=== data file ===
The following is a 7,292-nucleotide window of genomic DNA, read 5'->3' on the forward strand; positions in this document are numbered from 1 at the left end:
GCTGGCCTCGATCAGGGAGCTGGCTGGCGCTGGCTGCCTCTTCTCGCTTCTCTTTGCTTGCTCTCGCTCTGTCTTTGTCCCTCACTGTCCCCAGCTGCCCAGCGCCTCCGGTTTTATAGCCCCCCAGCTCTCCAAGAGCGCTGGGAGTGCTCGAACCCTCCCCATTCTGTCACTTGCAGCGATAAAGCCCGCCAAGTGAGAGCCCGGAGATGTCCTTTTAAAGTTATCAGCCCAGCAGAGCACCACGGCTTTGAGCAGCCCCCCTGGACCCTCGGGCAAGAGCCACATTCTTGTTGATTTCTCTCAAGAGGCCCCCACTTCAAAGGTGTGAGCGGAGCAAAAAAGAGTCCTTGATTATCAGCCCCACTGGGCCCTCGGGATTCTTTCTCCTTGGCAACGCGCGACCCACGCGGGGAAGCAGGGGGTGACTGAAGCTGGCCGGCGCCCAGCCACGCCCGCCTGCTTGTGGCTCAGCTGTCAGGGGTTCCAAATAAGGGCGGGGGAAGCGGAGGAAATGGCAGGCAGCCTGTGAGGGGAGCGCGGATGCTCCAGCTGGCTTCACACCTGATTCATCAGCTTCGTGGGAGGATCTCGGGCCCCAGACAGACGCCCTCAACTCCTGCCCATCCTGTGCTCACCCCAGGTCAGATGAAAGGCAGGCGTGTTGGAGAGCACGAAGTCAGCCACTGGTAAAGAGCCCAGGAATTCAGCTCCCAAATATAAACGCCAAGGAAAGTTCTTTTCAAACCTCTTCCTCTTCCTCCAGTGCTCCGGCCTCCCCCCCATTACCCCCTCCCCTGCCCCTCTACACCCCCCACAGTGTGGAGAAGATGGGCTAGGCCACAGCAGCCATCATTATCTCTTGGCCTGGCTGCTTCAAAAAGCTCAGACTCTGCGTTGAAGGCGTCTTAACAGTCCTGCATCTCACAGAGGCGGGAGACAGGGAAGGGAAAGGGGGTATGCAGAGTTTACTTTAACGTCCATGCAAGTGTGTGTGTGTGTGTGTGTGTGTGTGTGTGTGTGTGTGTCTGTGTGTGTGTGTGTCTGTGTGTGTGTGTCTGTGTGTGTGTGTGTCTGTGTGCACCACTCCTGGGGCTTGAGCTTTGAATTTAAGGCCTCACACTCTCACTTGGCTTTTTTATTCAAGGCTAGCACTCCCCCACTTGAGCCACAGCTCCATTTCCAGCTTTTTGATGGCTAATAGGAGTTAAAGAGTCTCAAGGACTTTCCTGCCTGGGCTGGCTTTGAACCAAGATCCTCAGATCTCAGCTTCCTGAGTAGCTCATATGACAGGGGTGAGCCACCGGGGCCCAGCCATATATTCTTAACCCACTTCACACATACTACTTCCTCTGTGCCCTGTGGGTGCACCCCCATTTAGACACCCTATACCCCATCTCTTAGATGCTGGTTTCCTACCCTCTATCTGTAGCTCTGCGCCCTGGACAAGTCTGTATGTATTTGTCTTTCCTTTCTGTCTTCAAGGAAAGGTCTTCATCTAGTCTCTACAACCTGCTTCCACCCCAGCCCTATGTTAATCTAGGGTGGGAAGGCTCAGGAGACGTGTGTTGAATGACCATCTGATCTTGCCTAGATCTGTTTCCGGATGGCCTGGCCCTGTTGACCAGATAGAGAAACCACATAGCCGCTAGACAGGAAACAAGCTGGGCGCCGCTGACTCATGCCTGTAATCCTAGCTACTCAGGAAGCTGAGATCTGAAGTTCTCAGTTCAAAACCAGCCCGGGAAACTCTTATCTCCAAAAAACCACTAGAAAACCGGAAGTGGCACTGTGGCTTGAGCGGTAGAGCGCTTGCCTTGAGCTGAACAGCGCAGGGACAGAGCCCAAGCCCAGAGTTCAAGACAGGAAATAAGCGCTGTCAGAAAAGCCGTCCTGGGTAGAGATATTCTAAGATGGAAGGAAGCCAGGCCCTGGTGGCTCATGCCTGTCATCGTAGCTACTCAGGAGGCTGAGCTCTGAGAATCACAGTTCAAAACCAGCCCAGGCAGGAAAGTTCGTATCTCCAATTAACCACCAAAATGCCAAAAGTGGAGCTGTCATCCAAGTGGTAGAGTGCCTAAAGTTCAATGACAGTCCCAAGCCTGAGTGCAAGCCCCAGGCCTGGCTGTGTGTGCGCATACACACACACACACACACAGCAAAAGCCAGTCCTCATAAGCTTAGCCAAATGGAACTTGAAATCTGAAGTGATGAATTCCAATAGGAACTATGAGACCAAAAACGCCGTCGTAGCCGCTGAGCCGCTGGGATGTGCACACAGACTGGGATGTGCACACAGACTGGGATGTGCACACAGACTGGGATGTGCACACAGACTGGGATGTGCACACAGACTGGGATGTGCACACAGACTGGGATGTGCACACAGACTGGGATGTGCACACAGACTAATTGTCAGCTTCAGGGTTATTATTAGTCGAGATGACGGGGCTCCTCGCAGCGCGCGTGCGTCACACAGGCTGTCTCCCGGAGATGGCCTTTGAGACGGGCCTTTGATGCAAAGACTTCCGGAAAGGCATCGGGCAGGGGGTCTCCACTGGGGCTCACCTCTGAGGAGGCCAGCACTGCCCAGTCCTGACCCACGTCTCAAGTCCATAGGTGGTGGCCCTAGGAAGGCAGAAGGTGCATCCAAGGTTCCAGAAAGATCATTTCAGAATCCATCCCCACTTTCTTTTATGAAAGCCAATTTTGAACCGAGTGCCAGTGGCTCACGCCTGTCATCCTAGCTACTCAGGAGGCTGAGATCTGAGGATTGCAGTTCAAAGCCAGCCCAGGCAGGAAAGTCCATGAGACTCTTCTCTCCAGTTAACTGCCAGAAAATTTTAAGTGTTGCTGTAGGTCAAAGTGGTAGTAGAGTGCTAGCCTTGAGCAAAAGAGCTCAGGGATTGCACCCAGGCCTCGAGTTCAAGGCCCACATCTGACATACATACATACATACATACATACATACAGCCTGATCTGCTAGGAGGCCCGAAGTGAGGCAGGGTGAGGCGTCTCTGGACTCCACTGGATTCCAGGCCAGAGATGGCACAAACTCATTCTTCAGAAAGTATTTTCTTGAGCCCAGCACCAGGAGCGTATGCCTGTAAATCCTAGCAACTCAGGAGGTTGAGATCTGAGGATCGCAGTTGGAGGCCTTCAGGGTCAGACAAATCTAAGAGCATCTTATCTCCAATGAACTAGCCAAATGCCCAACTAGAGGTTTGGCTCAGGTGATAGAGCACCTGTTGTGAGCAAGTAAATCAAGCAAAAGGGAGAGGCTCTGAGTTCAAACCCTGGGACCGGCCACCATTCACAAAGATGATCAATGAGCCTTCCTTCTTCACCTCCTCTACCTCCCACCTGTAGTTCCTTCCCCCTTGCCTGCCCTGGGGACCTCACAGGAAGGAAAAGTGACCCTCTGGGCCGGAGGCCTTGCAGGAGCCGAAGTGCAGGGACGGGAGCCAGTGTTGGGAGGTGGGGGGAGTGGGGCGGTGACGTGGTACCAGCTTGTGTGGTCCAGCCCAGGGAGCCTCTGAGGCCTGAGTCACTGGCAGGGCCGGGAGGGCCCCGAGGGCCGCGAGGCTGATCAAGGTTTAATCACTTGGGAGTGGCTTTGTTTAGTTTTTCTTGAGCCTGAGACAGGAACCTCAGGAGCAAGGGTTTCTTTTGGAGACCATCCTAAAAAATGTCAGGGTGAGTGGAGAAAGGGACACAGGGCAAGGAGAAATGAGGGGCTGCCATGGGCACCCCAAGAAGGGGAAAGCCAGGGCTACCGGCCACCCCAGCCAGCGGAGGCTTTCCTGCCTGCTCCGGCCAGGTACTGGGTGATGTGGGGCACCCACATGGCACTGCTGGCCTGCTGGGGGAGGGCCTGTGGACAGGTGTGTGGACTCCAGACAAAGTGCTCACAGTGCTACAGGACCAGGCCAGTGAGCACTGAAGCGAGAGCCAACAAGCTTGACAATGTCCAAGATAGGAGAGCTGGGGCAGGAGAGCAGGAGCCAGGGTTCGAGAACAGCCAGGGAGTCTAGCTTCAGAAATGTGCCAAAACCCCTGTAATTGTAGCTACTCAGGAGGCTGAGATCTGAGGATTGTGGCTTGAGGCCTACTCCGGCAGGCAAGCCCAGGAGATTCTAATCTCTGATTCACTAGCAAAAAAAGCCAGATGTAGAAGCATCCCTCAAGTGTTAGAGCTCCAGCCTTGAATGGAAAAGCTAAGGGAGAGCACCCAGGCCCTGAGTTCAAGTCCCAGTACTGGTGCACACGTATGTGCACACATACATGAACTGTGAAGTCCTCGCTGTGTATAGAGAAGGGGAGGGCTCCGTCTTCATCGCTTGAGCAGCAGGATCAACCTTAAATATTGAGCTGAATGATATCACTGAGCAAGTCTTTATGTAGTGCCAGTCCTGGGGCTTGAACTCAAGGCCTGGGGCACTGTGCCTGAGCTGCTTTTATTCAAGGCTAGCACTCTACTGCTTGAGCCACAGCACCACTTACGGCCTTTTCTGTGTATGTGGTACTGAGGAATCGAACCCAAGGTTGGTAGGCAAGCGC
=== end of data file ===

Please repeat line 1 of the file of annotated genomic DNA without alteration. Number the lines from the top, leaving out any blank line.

The following is a 7,292-nucleotide window of genomic DNA, read 5'->3' on the forward strand; positions in this document are numbered from 1 at the left end: